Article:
The final parsec problem describes the difficulty of two blackholes merging with one another when their distances reach ~3.2 light years apart. Does this also then apply to stellar collisions, perhaps with another distance threshold? If not, why?

Potentially related?: What is the difference between the terms collision and merger? How are they used differently in Astronomy?


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The "final parsec problem" describes the difficulty in getting two supermassive black holes close enough together that their merger timescale due to gravitational wave emission becomes shorter than the age of the universe.

Normal stars do not merge due to gravitational wave emission - their masses are too low and their separations too large. The gravitational wave merger timescales would be much longer than the age of the universe even when their photospheres are in contact.

There is something akin to the final parsec problem for merging stellar black holes, neutron stars and white dwarfs. These are compact enough to have mergers driven by gravitational wave emission but they too must get together closer than about $10^{10}$ m (for black holes) or $10^9$ m (for neutron stars and white dwarfs) before the gravitational waver merger timescales become shorter than 10 billion years. However, this is very much a solved problem in the sense that their are lots of channels whereby this can happen. Common envelope evolution in isolated binary systems can bring binary components together (e.g., Kruckow et al. 2018). Multiple dynamical interactions within star clusters (Sedda 20121) or as part of ternary or other multiple systems can also do the trick (Vynethya & Hamers 2022).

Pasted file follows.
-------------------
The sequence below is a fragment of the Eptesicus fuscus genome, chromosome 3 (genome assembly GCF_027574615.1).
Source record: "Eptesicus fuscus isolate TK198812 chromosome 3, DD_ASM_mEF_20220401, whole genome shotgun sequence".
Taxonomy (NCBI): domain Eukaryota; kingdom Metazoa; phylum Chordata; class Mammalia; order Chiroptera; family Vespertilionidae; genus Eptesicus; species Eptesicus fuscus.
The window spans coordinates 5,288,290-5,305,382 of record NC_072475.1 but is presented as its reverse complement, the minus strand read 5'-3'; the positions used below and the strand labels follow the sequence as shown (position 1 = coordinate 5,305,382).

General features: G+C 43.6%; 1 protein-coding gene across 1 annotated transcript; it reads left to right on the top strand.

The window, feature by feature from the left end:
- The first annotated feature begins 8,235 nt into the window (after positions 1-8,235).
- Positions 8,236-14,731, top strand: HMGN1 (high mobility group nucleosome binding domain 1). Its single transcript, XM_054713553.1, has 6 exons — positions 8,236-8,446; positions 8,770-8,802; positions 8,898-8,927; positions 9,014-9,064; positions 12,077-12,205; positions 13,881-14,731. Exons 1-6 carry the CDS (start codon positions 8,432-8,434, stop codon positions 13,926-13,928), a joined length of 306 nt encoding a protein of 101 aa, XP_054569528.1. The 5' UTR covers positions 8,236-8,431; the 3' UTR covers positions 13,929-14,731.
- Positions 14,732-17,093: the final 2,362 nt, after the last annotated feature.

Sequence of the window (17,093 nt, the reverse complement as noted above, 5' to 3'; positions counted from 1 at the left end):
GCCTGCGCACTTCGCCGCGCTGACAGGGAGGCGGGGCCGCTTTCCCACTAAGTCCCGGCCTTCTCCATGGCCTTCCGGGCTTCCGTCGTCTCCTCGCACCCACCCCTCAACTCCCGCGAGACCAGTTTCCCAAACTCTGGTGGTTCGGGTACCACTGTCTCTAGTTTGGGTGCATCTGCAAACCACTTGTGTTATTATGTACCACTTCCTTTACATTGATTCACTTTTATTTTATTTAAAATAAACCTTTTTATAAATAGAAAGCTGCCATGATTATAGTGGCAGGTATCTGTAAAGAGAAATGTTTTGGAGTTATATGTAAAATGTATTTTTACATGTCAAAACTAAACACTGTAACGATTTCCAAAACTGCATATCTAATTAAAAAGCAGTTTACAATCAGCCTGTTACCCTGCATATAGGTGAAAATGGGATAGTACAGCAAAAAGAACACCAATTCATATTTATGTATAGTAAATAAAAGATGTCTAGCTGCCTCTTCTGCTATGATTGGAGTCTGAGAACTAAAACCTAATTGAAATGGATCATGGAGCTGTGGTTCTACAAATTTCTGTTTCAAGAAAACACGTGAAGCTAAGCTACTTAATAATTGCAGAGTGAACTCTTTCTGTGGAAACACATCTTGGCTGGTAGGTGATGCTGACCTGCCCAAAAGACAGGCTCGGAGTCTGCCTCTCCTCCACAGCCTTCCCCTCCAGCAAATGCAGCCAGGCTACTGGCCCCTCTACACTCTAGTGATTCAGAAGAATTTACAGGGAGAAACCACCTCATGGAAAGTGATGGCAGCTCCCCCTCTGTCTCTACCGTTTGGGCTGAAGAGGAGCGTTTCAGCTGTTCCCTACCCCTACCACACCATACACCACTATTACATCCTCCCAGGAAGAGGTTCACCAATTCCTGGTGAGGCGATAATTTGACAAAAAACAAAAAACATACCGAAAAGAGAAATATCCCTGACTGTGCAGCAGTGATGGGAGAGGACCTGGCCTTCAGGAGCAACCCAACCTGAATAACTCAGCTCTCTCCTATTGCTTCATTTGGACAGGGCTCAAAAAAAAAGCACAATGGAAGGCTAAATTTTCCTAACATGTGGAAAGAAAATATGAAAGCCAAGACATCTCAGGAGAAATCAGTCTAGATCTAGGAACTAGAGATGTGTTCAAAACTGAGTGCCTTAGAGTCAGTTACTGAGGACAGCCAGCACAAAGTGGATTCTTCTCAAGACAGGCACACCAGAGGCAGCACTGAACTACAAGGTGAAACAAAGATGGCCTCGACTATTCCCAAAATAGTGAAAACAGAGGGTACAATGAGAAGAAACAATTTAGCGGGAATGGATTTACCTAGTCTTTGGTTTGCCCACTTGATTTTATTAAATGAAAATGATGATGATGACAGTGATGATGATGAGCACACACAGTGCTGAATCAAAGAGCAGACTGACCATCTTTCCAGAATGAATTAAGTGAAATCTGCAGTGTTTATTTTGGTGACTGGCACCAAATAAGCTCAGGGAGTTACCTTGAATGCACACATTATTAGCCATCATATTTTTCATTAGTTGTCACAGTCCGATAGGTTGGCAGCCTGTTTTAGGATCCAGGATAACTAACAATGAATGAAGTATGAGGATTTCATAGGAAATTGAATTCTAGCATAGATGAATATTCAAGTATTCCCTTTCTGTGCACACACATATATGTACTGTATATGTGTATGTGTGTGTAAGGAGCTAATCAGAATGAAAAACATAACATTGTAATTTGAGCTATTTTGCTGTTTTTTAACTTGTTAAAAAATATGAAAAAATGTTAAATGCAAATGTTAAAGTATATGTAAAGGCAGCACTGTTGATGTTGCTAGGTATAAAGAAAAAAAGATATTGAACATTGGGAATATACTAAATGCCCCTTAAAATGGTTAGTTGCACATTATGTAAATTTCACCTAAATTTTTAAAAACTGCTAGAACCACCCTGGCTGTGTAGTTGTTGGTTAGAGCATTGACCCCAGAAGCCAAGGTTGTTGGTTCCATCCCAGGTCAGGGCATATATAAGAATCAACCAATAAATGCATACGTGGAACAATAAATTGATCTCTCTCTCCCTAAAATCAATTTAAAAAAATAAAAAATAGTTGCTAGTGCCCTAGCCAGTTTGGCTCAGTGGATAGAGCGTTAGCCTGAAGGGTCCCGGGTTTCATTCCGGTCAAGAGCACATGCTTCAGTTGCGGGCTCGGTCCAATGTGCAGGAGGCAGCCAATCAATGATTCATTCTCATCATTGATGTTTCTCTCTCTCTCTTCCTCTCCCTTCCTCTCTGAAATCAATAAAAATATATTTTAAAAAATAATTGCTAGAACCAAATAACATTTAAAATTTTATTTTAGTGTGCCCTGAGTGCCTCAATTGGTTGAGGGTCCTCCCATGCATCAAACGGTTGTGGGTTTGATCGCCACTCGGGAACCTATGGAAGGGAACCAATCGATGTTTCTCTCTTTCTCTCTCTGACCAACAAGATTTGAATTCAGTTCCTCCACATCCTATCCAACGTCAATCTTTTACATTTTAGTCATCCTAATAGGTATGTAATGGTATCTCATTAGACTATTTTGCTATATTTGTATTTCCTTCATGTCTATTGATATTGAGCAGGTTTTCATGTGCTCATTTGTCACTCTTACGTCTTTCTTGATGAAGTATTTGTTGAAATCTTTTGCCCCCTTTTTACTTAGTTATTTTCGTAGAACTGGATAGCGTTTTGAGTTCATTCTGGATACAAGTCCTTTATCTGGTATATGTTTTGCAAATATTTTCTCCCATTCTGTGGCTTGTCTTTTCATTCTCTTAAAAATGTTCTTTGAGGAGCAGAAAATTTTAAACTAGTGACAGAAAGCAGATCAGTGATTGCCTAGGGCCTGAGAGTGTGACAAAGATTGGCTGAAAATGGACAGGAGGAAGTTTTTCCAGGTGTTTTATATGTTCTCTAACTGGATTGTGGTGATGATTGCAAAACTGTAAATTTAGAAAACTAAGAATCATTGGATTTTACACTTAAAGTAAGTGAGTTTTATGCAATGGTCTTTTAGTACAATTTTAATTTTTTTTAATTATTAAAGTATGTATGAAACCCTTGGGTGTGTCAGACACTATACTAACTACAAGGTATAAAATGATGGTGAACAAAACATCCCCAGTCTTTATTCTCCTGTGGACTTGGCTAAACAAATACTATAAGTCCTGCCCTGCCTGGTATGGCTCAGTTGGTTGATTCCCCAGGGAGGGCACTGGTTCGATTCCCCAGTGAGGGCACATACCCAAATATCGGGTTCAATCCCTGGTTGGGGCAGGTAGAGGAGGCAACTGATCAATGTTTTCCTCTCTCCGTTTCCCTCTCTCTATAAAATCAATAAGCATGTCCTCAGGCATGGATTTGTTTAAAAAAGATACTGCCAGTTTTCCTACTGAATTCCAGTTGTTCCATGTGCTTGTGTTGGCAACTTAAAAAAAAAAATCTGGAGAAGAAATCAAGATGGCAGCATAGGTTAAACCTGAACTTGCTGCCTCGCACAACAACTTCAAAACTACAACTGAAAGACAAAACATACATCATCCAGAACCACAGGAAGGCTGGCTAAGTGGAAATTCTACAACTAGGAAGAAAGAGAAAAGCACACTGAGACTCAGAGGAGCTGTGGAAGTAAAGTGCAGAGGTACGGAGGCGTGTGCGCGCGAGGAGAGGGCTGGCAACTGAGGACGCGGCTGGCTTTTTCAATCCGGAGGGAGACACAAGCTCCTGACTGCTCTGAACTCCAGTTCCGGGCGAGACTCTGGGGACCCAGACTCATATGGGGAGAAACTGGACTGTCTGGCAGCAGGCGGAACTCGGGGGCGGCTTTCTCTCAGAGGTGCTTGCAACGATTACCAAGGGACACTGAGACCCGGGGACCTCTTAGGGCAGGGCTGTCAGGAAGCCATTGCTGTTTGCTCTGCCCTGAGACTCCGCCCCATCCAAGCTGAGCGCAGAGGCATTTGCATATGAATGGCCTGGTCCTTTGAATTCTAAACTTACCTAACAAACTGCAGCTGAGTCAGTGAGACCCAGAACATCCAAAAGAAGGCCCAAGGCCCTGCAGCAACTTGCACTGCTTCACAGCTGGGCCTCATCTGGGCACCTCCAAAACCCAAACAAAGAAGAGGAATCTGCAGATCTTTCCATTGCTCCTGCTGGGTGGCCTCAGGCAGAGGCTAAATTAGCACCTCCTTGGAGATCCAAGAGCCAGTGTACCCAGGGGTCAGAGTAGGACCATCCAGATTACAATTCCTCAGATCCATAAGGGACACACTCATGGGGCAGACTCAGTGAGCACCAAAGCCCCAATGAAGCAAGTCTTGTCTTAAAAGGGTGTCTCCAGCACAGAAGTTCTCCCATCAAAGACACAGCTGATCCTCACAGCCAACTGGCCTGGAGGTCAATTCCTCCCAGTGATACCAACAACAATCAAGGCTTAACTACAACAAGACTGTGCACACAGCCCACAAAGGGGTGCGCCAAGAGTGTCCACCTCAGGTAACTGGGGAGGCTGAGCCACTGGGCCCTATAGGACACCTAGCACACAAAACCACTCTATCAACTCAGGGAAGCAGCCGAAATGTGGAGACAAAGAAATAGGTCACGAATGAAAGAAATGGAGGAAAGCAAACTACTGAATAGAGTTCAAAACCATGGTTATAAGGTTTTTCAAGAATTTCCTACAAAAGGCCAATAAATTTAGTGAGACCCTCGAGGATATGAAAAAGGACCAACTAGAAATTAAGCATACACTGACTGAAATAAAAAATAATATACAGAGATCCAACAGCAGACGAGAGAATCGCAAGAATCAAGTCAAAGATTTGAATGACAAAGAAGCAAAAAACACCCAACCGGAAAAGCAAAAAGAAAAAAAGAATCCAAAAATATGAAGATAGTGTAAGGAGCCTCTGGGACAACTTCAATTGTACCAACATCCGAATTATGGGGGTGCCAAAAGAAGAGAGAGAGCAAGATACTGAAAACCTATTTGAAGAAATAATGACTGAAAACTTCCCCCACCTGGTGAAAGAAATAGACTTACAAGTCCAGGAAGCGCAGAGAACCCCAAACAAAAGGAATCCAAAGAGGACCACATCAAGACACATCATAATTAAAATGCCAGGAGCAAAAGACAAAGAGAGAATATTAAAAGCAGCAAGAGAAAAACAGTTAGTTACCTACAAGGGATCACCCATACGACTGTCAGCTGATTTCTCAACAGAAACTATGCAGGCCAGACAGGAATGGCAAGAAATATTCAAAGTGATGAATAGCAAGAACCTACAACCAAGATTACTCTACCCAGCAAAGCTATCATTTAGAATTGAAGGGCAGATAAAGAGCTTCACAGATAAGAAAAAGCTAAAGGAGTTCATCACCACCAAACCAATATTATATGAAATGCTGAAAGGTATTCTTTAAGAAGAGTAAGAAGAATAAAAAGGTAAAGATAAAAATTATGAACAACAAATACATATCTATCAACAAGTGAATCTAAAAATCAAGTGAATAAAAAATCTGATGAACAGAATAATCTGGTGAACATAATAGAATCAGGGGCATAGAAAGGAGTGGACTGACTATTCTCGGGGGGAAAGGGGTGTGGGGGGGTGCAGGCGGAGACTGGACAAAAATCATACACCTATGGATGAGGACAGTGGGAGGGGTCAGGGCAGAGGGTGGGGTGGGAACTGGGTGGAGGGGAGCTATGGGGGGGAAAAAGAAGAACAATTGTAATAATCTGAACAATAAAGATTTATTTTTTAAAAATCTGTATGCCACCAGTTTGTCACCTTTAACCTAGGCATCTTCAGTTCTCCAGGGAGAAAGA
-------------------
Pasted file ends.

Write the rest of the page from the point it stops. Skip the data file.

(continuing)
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    $\begingroup$ Thanks Prof! Mind referencing some further materials for further reading? I’m particularly interested in these “channels” and “common evolution envelopes” you mentioned. Why are neutron stars and white dwarf mergers “very much a solved problem” when black hole mergers aren’t? $\endgroup$
    – Shawn Lim
    Commented Mar 30 at 10:22
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    $\begingroup$ @ShawnLim because supermassive black holes don;'t have stellar progenitors with envelopes. They also cannot be brought extremely close together by encounters with things that are a millionth or less of their mass. $\endgroup$
    – ProfRob
    Commented Mar 30 at 10:34

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